Soria is so indispensable to the Royals largely because he’s not fazed by anything. No one thought he would become a closer when he was acquired in the Rule 5 draft, and even today no one would accuse him of having closer stuff. What he has is a closer’s mentality. He’s fearless on the mound, and he never, ever loses his composure. He’s about the last guy on the team you’d suspect of exaggerating pain symptoms. If he says his arm’s hurting, I don’t care how many imaging studies come back negative – there’s something wrong with his arm. And this time, the Royals better not let him anywhere near a pitching mound until they are totally, completely, utterly certain that his arm is 100%.
That may be a long way off. As Will wrote yesterday, “I'm worried that there's something more going on here.” You and me both, brother.
The silver lining here is that tonight’s starting pitcher is Luke Hochevar, who has probably been the most effective pitcher in Triple-A this season. I didn’t see this coming. Even though I’m not surprised to see Soria get put on the DL, I didn’t expect the Royals to use this injury as an opportunity to revamp their rotation. I would have expected someone like Carlos Rosa, who has taken to the bullpen nicely (17 Ks, 4 BBs in 17.2 innings in
Just last Thursday on the radio show, I asked Assistant GM Dean Taylor about what the Royals planned to do with Hochevar given how well he was pitching, and nothing in his response suggested that Cool Hand was about to replace Sidney Ponson in the rotation. Which was not surprising, given that Ponson was coming off his best performance (one run in 7.1 innings) the day before.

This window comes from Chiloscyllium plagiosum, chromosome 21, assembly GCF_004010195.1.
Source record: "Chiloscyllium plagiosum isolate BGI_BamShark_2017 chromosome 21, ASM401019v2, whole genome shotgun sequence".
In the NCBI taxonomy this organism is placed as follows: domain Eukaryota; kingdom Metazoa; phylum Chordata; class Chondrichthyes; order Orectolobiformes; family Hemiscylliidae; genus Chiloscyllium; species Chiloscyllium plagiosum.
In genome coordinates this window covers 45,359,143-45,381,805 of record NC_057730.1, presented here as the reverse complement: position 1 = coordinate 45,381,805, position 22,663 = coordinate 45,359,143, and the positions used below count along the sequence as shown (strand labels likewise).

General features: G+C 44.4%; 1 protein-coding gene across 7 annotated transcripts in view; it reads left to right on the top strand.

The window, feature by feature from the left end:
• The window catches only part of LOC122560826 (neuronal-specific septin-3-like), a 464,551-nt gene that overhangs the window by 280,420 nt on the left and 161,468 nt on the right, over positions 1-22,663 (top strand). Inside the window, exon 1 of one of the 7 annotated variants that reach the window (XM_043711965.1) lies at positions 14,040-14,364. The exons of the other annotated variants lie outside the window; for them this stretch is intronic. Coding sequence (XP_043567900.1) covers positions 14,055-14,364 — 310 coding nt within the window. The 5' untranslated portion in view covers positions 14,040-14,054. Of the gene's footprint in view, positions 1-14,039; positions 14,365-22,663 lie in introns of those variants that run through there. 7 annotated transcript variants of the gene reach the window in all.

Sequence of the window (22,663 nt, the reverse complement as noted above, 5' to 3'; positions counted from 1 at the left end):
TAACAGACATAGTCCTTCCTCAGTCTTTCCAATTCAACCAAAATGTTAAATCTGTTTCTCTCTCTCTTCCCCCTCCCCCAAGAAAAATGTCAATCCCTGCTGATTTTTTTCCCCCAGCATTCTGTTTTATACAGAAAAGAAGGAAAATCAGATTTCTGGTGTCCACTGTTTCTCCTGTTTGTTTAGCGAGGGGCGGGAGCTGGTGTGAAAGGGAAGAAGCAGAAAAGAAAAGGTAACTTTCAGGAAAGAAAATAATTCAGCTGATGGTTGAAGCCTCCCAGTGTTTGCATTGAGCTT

So give the Royals credit here: they didn’t have to make this move. They could have left Hochevar in
And in the long run, it’s possible that Hochevar’s brief return to Triple-A will be the best thing for him. For the first time in his pro career, he was able to completely dominate hitters at a level before he was promoted. He made six starts, each arguably better than the one before – topped off with an eight inning, five hit, no walk, nine strikeout performance in which he got 14 groundouts and just one flyout.
Hochevar has succeeded by focusing on what he does well: throw strikes and get groundballs. In 40 innings, he’s walked just 10 batters, and has a phenomenal groundball/flyball ratio of 3.68 – which has led to just two home runs. His 0.90 ERA is not going to last, driven as it is by allowing just 28 hits – his BABIP is about .250, which is unsustainable. But he’s whiffed a solid 30 batters in 40 innings, a ratio which is actually better than it looks precisely because he has surrendered so few baserunners per inning.
The biggest reason for concern with Hochevar is that he hasn’t done much to conquer his platoon splits. Last year RHB hit just .244/.319/.348, but LHB hit .314/.371/.475, and that weakness has persisted this season. In
For the remainder of the season, I think it’s perfectly reasonable to expect Hochevar to put up an ERA in the mid-4s, maybe a little lower if something really did click for him in Triple-A. If he’s the Royals’ fifth-best starter – and depending on how you feel about Brian Bannister, even if Hochevar is their fourth-best starter – then this is one hell of a rotation. There isn’t a single guy in the rotation that projects to be significantly below-average, which is the first time I can say that since, I don’t know, 1991? The 1994 Royals had David Cone, Kevin Appier, Tom Gordon, and Mark Gubicza all pitching well, but no reliable fifth starter. The 1991 Royals had Appier, Mike Boddicker, and Bret Saberhagen – and while Gubicza was terrible that year, Gordon and Luis Aquino both pitched well when they were used as starters. In any case, it’s been a long, long time.
Get well soon, Jack. With a rotation that should consistently keep the Royals in ballgames – and with an offense that doesn’t figure to blow opponents out all that often – I expect that we're going to have a lot of close leads to protect all season long.